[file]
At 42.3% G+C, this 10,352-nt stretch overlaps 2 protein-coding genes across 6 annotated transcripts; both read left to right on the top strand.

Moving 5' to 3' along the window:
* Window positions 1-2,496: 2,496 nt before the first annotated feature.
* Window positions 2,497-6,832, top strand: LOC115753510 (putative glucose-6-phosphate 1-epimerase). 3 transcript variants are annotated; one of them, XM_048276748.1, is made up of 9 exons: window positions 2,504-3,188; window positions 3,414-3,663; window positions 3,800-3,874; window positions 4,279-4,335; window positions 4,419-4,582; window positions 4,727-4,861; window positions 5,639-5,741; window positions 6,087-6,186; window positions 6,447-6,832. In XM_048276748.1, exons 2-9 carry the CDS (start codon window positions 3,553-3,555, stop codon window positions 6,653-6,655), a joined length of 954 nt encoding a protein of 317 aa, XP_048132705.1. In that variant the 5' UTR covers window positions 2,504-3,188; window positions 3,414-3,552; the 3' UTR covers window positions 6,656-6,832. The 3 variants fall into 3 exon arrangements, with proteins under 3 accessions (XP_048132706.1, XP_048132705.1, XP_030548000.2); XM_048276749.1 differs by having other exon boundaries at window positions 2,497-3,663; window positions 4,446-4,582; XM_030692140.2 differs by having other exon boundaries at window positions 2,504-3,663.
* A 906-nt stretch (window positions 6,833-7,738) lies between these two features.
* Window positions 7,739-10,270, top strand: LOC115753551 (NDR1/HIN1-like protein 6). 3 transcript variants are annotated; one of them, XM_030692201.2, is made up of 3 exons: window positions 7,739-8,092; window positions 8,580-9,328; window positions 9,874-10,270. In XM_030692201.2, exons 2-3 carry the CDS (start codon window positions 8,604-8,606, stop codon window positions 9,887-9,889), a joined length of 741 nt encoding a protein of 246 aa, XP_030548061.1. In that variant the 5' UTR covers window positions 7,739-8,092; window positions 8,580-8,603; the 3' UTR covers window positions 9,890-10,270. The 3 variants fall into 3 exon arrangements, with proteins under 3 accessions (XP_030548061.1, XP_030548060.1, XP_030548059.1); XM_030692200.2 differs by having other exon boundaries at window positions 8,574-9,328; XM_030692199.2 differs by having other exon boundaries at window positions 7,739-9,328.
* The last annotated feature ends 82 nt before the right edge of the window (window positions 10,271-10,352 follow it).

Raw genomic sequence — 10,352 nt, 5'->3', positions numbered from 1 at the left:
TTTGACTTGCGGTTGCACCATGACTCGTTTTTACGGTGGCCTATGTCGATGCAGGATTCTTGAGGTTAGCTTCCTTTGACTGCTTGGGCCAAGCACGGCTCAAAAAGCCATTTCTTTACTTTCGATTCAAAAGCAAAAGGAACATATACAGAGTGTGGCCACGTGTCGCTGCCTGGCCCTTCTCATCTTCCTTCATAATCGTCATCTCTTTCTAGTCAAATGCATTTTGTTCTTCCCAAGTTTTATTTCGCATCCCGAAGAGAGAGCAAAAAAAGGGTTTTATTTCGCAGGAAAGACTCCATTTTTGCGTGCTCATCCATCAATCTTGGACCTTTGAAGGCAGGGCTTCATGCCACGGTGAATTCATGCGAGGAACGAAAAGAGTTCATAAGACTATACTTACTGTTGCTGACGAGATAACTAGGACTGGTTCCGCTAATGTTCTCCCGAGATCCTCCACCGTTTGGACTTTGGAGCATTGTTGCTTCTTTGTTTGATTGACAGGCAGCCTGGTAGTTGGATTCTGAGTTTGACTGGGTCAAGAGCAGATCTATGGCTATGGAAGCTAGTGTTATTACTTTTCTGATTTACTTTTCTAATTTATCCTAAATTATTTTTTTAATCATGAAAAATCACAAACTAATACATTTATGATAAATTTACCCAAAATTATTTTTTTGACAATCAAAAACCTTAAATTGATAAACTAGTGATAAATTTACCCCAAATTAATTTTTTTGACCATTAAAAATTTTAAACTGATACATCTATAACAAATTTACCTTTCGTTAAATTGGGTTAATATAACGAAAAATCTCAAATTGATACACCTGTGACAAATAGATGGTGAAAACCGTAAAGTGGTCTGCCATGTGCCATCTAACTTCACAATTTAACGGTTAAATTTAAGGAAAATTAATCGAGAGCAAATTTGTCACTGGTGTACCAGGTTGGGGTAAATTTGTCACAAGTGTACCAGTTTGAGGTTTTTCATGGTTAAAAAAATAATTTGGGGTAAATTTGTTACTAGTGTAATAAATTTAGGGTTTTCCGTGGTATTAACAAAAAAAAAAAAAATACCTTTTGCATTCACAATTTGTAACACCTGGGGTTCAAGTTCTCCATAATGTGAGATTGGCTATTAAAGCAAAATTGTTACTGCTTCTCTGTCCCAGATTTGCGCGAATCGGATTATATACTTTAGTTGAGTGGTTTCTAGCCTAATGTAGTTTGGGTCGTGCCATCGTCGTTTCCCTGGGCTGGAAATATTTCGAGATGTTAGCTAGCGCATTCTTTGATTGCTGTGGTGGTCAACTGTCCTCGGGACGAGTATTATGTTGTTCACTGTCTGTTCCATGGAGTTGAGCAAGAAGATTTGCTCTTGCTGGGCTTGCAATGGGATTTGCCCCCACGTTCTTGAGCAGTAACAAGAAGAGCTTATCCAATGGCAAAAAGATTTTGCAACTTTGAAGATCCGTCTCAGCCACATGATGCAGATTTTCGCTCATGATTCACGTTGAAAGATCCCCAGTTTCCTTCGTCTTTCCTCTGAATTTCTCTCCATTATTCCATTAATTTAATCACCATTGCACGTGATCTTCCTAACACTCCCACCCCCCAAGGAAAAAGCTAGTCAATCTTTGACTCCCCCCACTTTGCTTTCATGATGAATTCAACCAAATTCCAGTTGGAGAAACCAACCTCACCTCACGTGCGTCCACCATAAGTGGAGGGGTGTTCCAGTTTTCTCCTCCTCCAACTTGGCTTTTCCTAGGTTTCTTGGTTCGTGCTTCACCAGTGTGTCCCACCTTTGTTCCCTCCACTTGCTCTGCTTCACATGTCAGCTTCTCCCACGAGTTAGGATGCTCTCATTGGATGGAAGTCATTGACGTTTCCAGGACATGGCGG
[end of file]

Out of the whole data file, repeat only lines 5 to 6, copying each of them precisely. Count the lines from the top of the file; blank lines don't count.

* A 906-nt stretch (window positions 6,833-7,738) lies between these two features.
* Window positions 7,739-10,270, top strand: LOC115753551 (NDR1/HIN1-like protein 6). 3 transcript variants are annotated; one of them, XM_030692201.2, is made up of 3 exons: window positions 7,739-8,092; window positions 8,580-9,328; window positions 9,874-10,270. In XM_030692201.2, exons 2-3 carry the CDS (start codon window positions 8,604-8,606, stop codon window positions 9,887-9,889), a joined length of 741 nt encoding a protein of 246 aa, XP_030548061.1. In that variant the 5' UTR covers window positions 7,739-8,092; window positions 8,580-8,603; the 3' UTR covers window positions 9,890-10,270. The 3 variants fall into 3 exon arrangements, with proteins under 3 accessions (XP_030548061.1, XP_030548060.1, XP_030548059.1); XM_030692200.2 differs by having other exon boundaries at window positions 8,574-9,328; XM_030692199.2 differs by having other exon boundaries at window positions 7,739-9,328.